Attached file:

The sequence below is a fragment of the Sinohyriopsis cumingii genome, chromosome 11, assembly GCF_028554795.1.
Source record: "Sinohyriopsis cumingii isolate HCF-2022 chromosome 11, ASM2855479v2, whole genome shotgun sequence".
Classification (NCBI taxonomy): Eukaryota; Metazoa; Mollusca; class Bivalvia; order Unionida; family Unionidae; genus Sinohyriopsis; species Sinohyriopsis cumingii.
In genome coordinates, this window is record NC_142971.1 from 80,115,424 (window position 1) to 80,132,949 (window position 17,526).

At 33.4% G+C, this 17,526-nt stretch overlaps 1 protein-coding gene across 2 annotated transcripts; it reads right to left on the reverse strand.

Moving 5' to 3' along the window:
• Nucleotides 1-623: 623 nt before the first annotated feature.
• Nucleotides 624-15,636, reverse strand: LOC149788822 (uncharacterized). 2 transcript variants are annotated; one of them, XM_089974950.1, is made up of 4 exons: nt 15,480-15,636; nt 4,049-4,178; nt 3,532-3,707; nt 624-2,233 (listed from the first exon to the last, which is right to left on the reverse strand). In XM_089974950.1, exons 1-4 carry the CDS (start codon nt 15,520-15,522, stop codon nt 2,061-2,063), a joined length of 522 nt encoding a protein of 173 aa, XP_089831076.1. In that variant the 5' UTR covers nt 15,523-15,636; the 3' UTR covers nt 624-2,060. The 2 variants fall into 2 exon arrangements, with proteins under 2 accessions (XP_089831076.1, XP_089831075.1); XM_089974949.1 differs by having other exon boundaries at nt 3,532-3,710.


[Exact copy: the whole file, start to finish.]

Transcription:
The sequence below is a fragment of the Sinohyriopsis cumingii genome, chromosome 11, assembly GCF_028554795.1.
Source record: "Sinohyriopsis cumingii isolate HCF-2022 chromosome 11, ASM2855479v2, whole genome shotgun sequence".
Classification (NCBI taxonomy): Eukaryota; Metazoa; Mollusca; class Bivalvia; order Unionida; family Unionidae; genus Sinohyriopsis; species Sinohyriopsis cumingii.
In genome coordinates, this window is record NC_142971.1 from 80,115,424 (window position 1) to 80,132,949 (window position 17,526).

At 33.4% G+C, this 17,526-nt stretch overlaps 1 protein-coding gene across 2 annotated transcripts; it reads right to left on the reverse strand.

Moving 5' to 3' along the window:
• Nucleotides 1-623: 623 nt before the first annotated feature.
• Nucleotides 624-15,636, reverse strand: LOC149788822 (uncharacterized). 2 transcript variants are annotated; one of them, XM_089974950.1, is made up of 4 exons: nt 15,480-15,636; nt 4,049-4,178; nt 3,532-3,707; nt 624-2,233 (listed from the first exon to the last, which is right to left on the reverse strand). In XM_089974950.1, exons 1-4 carry the CDS (start codon nt 15,520-15,522, stop codon nt 2,061-2,063), a joined length of 522 nt encoding a protein of 173 aa, XP_089831076.1. In that variant the 5' UTR covers nt 15,523-15,636; the 3' UTR covers nt 624-2,060. The 2 variants fall into 2 exon arrangements, with proteins under 2 accessions (XP_089831076.1, XP_089831075.1); XM_089974949.1 differs by having other exon boundaries at nt 3,532-3,710.